Bangladesh–China relations

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Sino-Bangladeshi relations
Map indicating locations of China and Bangladesh



Bangladesh–China relations are the bilateral relations of Bangladesh and China. Bangladesh has an embassy in Beijing and consulates in Hong Kong and Kunming. China has an embassy in Dhaka. Both countries are members of the BCIM Forum (Bangladesh-China-India-Myanmar Forum for Regional Cooperation). According to Chinese government designations, Bangladesh and China are "strategic partnership of cooperation".[1]

Country comparison[edit]

Bangladesh People's Republic of Bangladesh China People's Republic of China
Area 147,570 km2 9,596,961 km2
Population 162,950,000 1,376,049,000
Population density 1,106/km2 145/km2
Capital Dhaka Beijing
Largest Metropolitan Areas Dhaka Shanghai
Government Parliamentary democracy with Islam as state religion Communist unitary one party state
First leader Sheikh Mujibur Rahman Mao Zedong
Current leader Sheikh Hasina Xi Jinping
Official languages Bengali Chinese
GDP (nominal) $314.656 billion $14.216 trillion
GDP (nominal) per capita (2019) US$1,888 US$10,153
GDP (PPP) (2019) US$831.750 billion US$27.331 trillion
GDP (PPP) per capita (2019) US$4,992 US$19,520
Human Development Index 0.608 (medium) 0.752 (high)
Foreign exchange reserves 33,100 (millions of USD) 4,009,553 (millions of USD)
Military expenditures US$3.03 billion (1.2% of GDP) US$166.107 billion (2012) (2.0% of GDP)
Manpower Active troops: 157,000 (63,000 reserve personnel) Active troops: approximately 2,285,000 (800,000 reserve personnel)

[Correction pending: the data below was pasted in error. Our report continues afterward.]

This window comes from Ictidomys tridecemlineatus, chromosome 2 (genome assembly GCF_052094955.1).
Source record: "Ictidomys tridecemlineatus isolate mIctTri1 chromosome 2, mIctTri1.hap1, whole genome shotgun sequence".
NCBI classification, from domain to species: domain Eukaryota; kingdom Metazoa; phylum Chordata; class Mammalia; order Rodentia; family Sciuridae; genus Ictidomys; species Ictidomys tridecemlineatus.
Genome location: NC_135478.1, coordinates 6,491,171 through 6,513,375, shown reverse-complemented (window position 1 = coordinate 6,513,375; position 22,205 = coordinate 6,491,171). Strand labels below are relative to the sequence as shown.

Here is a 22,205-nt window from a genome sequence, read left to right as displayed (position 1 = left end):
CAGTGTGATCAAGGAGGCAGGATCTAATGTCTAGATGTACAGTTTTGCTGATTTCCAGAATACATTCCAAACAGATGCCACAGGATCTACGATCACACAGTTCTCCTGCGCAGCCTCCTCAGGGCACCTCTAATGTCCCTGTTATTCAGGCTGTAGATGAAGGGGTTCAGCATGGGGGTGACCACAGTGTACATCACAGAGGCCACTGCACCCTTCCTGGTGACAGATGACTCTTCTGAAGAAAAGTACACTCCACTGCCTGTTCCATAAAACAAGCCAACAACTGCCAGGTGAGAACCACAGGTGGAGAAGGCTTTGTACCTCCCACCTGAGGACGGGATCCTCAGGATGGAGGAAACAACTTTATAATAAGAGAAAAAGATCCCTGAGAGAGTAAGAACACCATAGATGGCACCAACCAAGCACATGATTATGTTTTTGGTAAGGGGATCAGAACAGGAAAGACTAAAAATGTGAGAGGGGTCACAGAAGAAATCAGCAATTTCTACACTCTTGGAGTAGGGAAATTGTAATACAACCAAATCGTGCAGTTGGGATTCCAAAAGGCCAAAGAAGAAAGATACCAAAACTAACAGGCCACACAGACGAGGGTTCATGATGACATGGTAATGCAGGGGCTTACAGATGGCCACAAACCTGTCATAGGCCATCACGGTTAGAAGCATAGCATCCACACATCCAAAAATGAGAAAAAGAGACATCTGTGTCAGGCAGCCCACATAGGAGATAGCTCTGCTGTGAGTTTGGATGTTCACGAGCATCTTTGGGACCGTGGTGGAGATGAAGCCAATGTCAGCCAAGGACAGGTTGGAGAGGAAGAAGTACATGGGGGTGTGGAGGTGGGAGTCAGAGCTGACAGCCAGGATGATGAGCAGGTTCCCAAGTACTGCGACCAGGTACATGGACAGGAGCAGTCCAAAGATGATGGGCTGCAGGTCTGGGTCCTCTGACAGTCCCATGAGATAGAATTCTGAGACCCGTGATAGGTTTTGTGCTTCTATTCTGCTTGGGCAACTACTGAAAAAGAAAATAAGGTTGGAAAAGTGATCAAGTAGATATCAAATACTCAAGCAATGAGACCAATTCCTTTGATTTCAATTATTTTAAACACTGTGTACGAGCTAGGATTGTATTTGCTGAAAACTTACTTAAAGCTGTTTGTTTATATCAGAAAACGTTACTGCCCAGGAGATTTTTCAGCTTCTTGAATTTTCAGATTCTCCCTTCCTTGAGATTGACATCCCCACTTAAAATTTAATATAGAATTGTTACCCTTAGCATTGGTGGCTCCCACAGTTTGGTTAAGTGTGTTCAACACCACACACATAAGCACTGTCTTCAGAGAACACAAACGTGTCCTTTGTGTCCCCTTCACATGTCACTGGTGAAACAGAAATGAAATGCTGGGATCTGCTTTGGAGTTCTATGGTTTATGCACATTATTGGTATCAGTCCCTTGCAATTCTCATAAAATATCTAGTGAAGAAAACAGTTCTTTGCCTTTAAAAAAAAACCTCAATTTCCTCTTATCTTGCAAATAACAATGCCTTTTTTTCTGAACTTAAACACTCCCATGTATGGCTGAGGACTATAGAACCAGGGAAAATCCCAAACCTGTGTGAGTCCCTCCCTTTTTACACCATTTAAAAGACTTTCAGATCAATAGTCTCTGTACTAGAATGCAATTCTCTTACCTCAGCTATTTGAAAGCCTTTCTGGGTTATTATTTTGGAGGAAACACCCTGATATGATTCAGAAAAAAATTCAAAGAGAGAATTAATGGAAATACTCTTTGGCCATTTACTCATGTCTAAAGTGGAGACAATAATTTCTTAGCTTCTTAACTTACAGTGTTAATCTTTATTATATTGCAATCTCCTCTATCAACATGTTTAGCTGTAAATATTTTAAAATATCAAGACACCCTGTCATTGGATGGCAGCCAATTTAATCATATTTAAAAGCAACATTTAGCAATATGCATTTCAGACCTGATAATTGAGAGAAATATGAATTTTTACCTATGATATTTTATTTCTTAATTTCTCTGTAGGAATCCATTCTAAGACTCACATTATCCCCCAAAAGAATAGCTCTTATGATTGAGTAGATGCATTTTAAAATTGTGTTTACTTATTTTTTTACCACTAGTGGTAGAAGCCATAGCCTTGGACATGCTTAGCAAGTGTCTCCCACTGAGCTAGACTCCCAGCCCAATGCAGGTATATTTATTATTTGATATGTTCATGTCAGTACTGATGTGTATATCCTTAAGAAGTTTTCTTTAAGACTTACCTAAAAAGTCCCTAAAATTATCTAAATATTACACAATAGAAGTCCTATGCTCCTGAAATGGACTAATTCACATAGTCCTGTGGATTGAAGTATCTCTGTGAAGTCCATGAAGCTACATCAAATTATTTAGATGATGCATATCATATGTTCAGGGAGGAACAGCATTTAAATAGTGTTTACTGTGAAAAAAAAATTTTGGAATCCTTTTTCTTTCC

Main religions Islam (90%), Hinduism (9.5%), Buddhism (0.6%), Christianity (0.4) and others (1%). 10% each: non-religious, folk religions and Taoism, Buddhism. Minorities religions are Islam and Christianity


The treasure voyages went to Sonargaon in Bangladesh
Zhou Enlai (centre) with H. S. Suhrawardy (left) and Sheikh Mujibur Rahman (right) in Dhaka Stadium, 1957

Bengal and Imperial China[edit]

Chinese monks, scholars and traders began frequenting Bengal (Tosali Province) from the Qin dynasty period. Famous ancient Chinese travelers to Bengal included Faxian, Yijing and Xuanzang.[2] During the Pala Empire of Bengal, Atisa of Bikrampur traveled to Tibet and played an important role in developing Tibetan Buddhism.[2]

In 648, a companion of the Prophet Muhammad, Sa'd ibn Abi Waqqas, who is credited have introduced Islam in China, is said to have followed a route via the Brahmaputra. Evidence remains in Lalmonirhat of a masjid built by himself and is known locally as Abi Waqqas Masjid.[3][4]

Political relations became nonexistent after the decline of Buddhism.[5] After the Muslim conquest of Bengal in the 13th century, general Bakhtiar Khilji attempted to invade Tibet, which was a protectorate of China.[6] Khilji's army was compelled to retreat due to the harsh conditions of the Himalayas. Ming China and the Bengal Sultanate exchanged many embassies during the 15th century. Sultan Ghiyasuddin Azam Shah began sending envoys to the Ming dynasty. He sent ambassadors in 1405, 1408 and 1409.[7] Emperor Yongle of China responded by sending ambassadors to Bengal between 1405 and 1433, including members of the Treasure voyages fleet led by Admiral Zheng He.[8] The exchange of embassies included the gift of an East African giraffe by Sultan Shihabuddin Bayazid Shah to the Chinese emperor in 1414 after the Chinese envoys noticed Bengal's trade with Malindi.[8][9][10][11] The Treasure voyages led by the Chinese Muslim admiral Zheng He visited the Bengal Sultanate several times. Ming China, under the Yongle Emperor, also mediated in the Bengal Sultanate-Jaunpur Sultanate War creating peace between the two countries.[2][12]

Experts have also speculated on the possibility of a southwestern Silk Road connecting Bengal and China.[13]

East Pakistan[edit]

Chinese premier Zhou Enlai visited East Pakistan several times in the 1950s and 60s. The Chinese Communist Party maintained close ties with Bengali nationalist leaders Maulana Abdul Hamid Khan Bhashani and Huseyn Shaheed Suhrawardy. Bhashani in particular, was considered close to Mao Zedong. While serving as the Prime Minister of Pakistan in 1957, Awami League president H. S. Suhrawardy became the first Pakistani leader to make a state visit to the PRC.